How to Deal With Missing Someone

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When you are missing someone, there's no denying the raw emotion that you feel. You can't get it out of your head; it lingers, like an annoying fly buzzing around in the summertime. Missing someone is quite common, but what you do when you feel that way can vary.

Learn why you might be missing people who are no longer in your life, and what to do when you miss someone (to deal with all of the emotions). We also discuss how to deal with missing someone even if they don't miss you back.

Effects of Missing Someone

As humans, we naturally connect to people and build bonds and relationships over time. If these bonds or relationships are broken or lost, you might feel like there is a void or emptiness in your life. Missing someone can also affect you physically.

Feelings of loss can increase stress, which reduces immune system function and leaves your body more susceptible to viruses and bugs. They can also lead to high blood pressure, heartburn, changes in appetite, and trouble sleeping, potentially even making current health conditions worse.

When You Miss Someone, Can They Feel It?

While we could find no scientific evidence of this, some people believe that the answer is yes and that if you have dreams about the other person often or can feel their presence, these are signs that they're missing you.

What Causes Us to Miss Someone?

"When you miss someone, it means you really care about the person and you value them," says Katie Lasson, Clinical Sexologist & Relationship Advisor. "You need this person in your life because it makes you feel better and you are happier. That's why you miss somebody."

We can miss people for a multitude of reasons, but once that emotion arises, it can be hard to shake it.

When there are fresh wounds of hurt, anything can trigger you. Emotions run wild when you miss someone and anything can spark up old memories. The mind is powerful with the amount of information, memories, and emotions it can hold.

April Maccario, Relationship Expert & Founder of Ask April, states that places, food, songs, scents, and even random things can make us miss someone. Inevitably, these things lead us to reminisce. However, Maccario believes it is crucial to learn what you can do when you feel those emotions.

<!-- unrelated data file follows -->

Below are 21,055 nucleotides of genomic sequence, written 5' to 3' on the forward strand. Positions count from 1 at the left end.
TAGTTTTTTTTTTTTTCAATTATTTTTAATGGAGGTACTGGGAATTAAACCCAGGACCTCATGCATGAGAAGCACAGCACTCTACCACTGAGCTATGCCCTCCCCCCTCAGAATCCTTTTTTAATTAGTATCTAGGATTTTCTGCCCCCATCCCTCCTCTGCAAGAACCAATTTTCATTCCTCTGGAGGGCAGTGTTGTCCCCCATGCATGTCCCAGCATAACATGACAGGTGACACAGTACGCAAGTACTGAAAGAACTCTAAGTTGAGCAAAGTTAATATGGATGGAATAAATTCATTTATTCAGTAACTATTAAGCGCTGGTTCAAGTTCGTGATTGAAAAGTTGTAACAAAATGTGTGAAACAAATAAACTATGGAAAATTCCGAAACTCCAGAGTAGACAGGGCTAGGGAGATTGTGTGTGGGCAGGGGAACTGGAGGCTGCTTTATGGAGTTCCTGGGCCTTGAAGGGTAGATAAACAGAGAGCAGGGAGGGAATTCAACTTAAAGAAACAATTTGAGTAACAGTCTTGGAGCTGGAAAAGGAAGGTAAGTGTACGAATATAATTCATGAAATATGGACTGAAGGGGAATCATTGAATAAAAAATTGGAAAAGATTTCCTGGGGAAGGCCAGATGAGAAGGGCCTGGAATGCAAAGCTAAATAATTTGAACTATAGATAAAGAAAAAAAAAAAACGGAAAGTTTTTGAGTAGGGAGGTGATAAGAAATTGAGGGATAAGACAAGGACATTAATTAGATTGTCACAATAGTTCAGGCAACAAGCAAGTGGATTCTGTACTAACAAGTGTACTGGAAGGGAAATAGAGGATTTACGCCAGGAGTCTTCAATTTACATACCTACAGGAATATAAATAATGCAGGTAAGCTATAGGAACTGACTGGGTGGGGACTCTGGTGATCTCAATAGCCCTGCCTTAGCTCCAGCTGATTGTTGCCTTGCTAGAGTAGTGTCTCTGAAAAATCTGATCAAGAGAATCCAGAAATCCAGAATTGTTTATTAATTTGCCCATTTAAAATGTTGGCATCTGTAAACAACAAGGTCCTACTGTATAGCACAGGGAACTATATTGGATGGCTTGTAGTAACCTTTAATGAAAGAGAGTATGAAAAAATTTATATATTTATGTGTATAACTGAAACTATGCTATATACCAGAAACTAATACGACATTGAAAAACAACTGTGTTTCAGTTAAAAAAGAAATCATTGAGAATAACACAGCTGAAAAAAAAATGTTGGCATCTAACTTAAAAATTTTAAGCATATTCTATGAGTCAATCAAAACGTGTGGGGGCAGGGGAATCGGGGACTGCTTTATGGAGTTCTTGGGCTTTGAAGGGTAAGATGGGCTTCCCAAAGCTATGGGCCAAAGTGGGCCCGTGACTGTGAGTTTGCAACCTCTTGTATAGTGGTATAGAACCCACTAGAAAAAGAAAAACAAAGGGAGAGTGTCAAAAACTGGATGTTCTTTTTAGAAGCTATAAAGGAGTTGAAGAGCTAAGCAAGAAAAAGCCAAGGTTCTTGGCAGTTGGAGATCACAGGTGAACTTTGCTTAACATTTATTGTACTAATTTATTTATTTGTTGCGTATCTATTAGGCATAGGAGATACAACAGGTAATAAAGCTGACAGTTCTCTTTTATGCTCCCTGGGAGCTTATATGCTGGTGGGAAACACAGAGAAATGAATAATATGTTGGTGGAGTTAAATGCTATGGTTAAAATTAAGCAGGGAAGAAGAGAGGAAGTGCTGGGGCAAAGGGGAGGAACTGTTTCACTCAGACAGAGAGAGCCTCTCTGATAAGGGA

When You Realize You Are Missing Someone

Really owning how you feel is key. When you miss someone, don't run from that feeling. You may miss someone who has passed away, someone who is incarcerated, someone who was once a close friend, or simply someone who has moved away. Whatever the case may have been or currently is, something changed.

One thing about life is that it keeps going. So, cherishing memories is perfectly fine, but allowing those memories to hold you back from moving forward is not helpful.

Lasson believes it's also okay to think of a person you miss—to recall the nice times, some funny moments, and everything else. The most important thing is not to overthink or spend too much time dwelling on the memories because the goal is to feel better and not hurt or sad.

Missing Someone Who Doesn't Miss You Back

Knowing that someone doesn't miss you as much as you miss them is not a great feeling, but what can you do? Cry? Get depressed? Lose sleep? It's possible that all of those will occur and it's perfectly okay to feel what you feel.

Once you allow yourself to feel a range of emotions, you can then begin to move forward.

"Obviously, it [not being missed in return] is a sad feeling," says Sonya Schwartz, a relationship expert and founder of Her Norm, "but life must carry on. We can't make things happen on our own. Simply put, trust the process."

The best thing to do in circumstances like this is to keep moving forward, no matter how much it hurts. Eventually, the pain will fade and you will find someone who can appreciate you for all that you are. Never lose hope. You are worthy of genuine happiness and love.

What to Do When You Miss Someone

Coping with missing someone can be brutal to the heart, especially if you really loved (or still love) that person. But just like heartache, the feeling of missing someone won't last forever.

Coping Tips When You're Missing Someone